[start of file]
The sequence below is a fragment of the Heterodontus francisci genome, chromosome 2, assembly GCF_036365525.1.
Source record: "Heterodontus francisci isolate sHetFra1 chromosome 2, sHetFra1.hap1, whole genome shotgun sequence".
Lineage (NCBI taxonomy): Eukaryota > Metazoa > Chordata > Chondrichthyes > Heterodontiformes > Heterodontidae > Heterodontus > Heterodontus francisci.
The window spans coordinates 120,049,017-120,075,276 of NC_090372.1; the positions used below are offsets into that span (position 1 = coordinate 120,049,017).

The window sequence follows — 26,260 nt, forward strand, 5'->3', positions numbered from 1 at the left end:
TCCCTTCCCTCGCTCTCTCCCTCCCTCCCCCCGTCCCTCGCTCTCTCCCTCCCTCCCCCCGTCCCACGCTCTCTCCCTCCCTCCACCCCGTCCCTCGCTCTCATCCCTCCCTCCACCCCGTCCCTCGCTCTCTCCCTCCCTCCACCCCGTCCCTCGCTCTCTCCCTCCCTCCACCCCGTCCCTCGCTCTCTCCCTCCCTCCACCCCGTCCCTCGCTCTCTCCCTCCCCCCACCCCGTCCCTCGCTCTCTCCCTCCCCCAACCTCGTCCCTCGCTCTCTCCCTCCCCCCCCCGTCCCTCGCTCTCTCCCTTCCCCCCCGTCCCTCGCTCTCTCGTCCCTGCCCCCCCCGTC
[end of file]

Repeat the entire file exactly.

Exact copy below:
The sequence below is a fragment of the Heterodontus francisci genome, chromosome 2, assembly GCF_036365525.1.
Source record: "Heterodontus francisci isolate sHetFra1 chromosome 2, sHetFra1.hap1, whole genome shotgun sequence".
Lineage (NCBI taxonomy): Eukaryota > Metazoa > Chordata > Chondrichthyes > Heterodontiformes > Heterodontidae > Heterodontus > Heterodontus francisci.
The window spans coordinates 120,049,017-120,075,276 of NC_090372.1; the positions used below are offsets into that span (position 1 = coordinate 120,049,017).

The window sequence follows — 26,260 nt, forward strand, 5'->3', positions numbered from 1 at the left end:
TCCCTTCCCTCGCTCTCTCCCTCCCTCCCCCCGTCCCTCGCTCTCTCCCTCCCTCCCCCCGTCCCACGCTCTCTCCCTCCCTCCACCCCGTCCCTCGCTCTCATCCCTCCCTCCACCCCGTCCCTCGCTCTCTCCCTCCCTCCACCCCGTCCCTCGCTCTCTCCCTCCCTCCACCCCGTCCCTCGCTCTCTCCCTCCCTCCACCCCGTCCCTCGCTCTCTCCCTCCCCCCACCCCGTCCCTCGCTCTCTCCCTCCCCCAACCTCGTCCCTCGCTCTCTCCCTCCCCCCCCCGTCCCTCGCTCTCTCCCTTCCCCCCCGTCCCTCGCTCTCTCGTCCCTGCCCCCCCCGTC